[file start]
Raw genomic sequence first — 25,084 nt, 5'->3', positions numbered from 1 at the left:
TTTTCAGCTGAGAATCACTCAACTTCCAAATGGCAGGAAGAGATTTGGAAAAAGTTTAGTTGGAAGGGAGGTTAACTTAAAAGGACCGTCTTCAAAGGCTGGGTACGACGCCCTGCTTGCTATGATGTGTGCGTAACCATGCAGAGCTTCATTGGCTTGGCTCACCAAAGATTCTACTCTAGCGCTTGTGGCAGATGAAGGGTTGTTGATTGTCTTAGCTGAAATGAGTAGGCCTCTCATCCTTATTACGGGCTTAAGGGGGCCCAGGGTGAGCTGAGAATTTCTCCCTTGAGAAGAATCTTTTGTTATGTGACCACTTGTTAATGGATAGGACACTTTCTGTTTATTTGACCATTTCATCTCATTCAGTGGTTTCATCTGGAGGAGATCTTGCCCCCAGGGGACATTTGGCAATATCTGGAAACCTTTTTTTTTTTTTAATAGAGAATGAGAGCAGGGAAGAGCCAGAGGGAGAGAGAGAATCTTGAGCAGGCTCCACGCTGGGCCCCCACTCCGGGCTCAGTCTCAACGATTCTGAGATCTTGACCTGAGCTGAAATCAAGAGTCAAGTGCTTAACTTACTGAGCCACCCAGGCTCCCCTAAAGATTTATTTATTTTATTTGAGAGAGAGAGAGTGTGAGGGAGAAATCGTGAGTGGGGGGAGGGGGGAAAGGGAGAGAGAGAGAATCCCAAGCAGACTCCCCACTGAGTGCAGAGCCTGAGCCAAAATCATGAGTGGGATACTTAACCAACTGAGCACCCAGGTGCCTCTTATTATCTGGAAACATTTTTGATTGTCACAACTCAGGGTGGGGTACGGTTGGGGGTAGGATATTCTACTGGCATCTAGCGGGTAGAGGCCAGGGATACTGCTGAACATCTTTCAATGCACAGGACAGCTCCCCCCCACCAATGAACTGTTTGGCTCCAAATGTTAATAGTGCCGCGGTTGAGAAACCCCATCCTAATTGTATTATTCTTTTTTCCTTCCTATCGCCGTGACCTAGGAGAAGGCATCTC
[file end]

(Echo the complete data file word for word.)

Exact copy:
Raw genomic sequence first — 25,084 nt, 5'->3', positions numbered from 1 at the left:
TTTTCAGCTGAGAATCACTCAACTTCCAAATGGCAGGAAGAGATTTGGAAAAAGTTTAGTTGGAAGGGAGGTTAACTTAAAAGGACCGTCTTCAAAGGCTGGGTACGACGCCCTGCTTGCTATGATGTGTGCGTAACCATGCAGAGCTTCATTGGCTTGGCTCACCAAAGATTCTACTCTAGCGCTTGTGGCAGATGAAGGGTTGTTGATTGTCTTAGCTGAAATGAGTAGGCCTCTCATCCTTATTACGGGCTTAAGGGGGCCCAGGGTGAGCTGAGAATTTCTCCCTTGAGAAGAATCTTTTGTTATGTGACCACTTGTTAATGGATAGGACACTTTCTGTTTATTTGACCATTTCATCTCATTCAGTGGTTTCATCTGGAGGAGATCTTGCCCCCAGGGGACATTTGGCAATATCTGGAAACCTTTTTTTTTTTTTAATAGAGAATGAGAGCAGGGAAGAGCCAGAGGGAGAGAGAGAATCTTGAGCAGGCTCCACGCTGGGCCCCCACTCCGGGCTCAGTCTCAACGATTCTGAGATCTTGACCTGAGCTGAAATCAAGAGTCAAGTGCTTAACTTACTGAGCCACCCAGGCTCCCCTAAAGATTTATTTATTTTATTTGAGAGAGAGAGAGTGTGAGGGAGAAATCGTGAGTGGGGGGAGGGGGGAAAGGGAGAGAGAGAGAATCCCAAGCAGACTCCCCACTGAGTGCAGAGCCTGAGCCAAAATCATGAGTGGGATACTTAACCAACTGAGCACCCAGGTGCCTCTTATTATCTGGAAACATTTTTGATTGTCACAACTCAGGGTGGGGTACGGTTGGGGGTAGGATATTCTACTGGCATCTAGCGGGTAGAGGCCAGGGATACTGCTGAACATCTTTCAATGCACAGGACAGCTCCCCCCCACCAATGAACTGTTTGGCTCCAAATGTTAATAGTGCCGCGGTTGAGAAACCCCATCCTAATTGTATTATTCTTTTTTCCTTCCTATCGCCGTGACCTAGGAGAAGGCATCTC